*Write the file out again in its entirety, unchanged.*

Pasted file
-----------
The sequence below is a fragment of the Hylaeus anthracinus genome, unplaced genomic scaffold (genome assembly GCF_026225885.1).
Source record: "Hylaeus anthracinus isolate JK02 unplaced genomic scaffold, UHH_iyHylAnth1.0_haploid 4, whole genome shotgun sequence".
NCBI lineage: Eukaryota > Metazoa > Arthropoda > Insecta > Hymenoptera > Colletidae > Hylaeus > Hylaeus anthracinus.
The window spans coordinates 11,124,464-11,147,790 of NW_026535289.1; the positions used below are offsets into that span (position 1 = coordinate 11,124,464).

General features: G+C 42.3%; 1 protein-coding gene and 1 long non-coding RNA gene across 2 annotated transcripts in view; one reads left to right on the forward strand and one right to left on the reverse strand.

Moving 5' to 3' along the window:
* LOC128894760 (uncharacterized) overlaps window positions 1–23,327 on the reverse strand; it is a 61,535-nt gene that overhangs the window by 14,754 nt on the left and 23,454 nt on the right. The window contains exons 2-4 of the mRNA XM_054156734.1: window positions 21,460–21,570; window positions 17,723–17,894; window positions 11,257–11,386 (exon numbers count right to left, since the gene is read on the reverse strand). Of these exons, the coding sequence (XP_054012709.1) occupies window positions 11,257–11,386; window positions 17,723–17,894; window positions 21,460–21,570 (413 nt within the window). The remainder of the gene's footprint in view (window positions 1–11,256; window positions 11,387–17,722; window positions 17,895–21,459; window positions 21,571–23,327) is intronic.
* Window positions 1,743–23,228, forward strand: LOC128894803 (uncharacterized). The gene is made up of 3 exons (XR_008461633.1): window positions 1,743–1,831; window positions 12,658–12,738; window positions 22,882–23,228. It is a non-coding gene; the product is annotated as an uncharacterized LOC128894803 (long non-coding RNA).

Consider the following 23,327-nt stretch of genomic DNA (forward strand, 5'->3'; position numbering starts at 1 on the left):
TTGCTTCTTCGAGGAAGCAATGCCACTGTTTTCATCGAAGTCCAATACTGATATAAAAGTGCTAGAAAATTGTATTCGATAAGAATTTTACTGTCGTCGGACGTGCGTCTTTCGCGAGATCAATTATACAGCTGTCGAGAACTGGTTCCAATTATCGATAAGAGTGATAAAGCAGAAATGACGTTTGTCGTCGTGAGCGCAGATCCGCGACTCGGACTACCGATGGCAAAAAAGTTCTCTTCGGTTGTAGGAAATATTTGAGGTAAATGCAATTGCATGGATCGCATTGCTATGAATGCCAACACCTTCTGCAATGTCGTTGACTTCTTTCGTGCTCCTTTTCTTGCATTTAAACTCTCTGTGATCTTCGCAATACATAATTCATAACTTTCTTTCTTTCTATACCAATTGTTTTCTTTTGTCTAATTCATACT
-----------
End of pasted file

The sequence below is a fragment of the Hylaeus anthracinus genome, unplaced genomic scaffold (genome assembly GCF_026225885.1).
Source record: "Hylaeus anthracinus isolate JK02 unplaced genomic scaffold, UHH_iyHylAnth1.0_haploid 4, whole genome shotgun sequence".
NCBI lineage: Eukaryota > Metazoa > Arthropoda > Insecta > Hymenoptera > Colletidae > Hylaeus > Hylaeus anthracinus.
The window spans coordinates 11,124,464-11,147,790 of NW_026535289.1; the positions used below are offsets into that span (position 1 = coordinate 11,124,464).

General features: G+C 42.3%; 1 protein-coding gene and 1 long non-coding RNA gene across 2 annotated transcripts in view; one reads left to right on the forward strand and one right to left on the reverse strand.

Moving 5' to 3' along the window:
* LOC128894760 (uncharacterized) overlaps window positions 1–23,327 on the reverse strand; it is a 61,535-nt gene that overhangs the window by 14,754 nt on the left and 23,454 nt on the right. The window contains exons 2-4 of the mRNA XM_054156734.1: window positions 21,460–21,570; window positions 17,723–17,894; window positions 11,257–11,386 (exon numbers count right to left, since the gene is read on the reverse strand). Of these exons, the coding sequence (XP_054012709.1) occupies window positions 11,257–11,386; window positions 17,723–17,894; window positions 21,460–21,570 (413 nt within the window). The remainder of the gene's footprint in view (window positions 1–11,256; window positions 11,387–17,722; window positions 17,895–21,459; window positions 21,571–23,327) is intronic.
* Window positions 1,743–23,228, forward strand: LOC128894803 (uncharacterized). The gene is made up of 3 exons (XR_008461633.1): window positions 1,743–1,831; window positions 12,658–12,738; window positions 22,882–23,228. It is a non-coding gene; the product is annotated as an uncharacterized LOC128894803 (long non-coding RNA).

Consider the following 23,327-nt stretch of genomic DNA (forward strand, 5'->3'; position numbering starts at 1 on the left):
TTGCTTCTTCGAGGAAGCAATGCCACTGTTTTCATCGAAGTCCAATACTGATATAAAAGTGCTAGAAAATTGTATTCGATAAGAATTTTACTGTCGTCGGACGTGCGTCTTTCGCGAGATCAATTATACAGCTGTCGAGAACTGGTTCCAATTATCGATAAGAGTGATAAAGCAGAAATGACGTTTGTCGTCGTGAGCGCAGATCCGCGACTCGGACTACCGATGGCAAAAAAGTTCTCTTCGGTTGTAGGAAATATTTGAGGTAAATGCAATTGCATGGATCGCATTGCTATGAATGCCAACACCTTCTGCAATGTCGTTGACTTCTTTCGTGCTCCTTTTCTTGCATTTAAACTCTCTGTGATCTTCGCAATACATAATTCATAACTTTCTTTCTTTCTATACCAATTGTTTTCTTTTGTCTAATTCATACT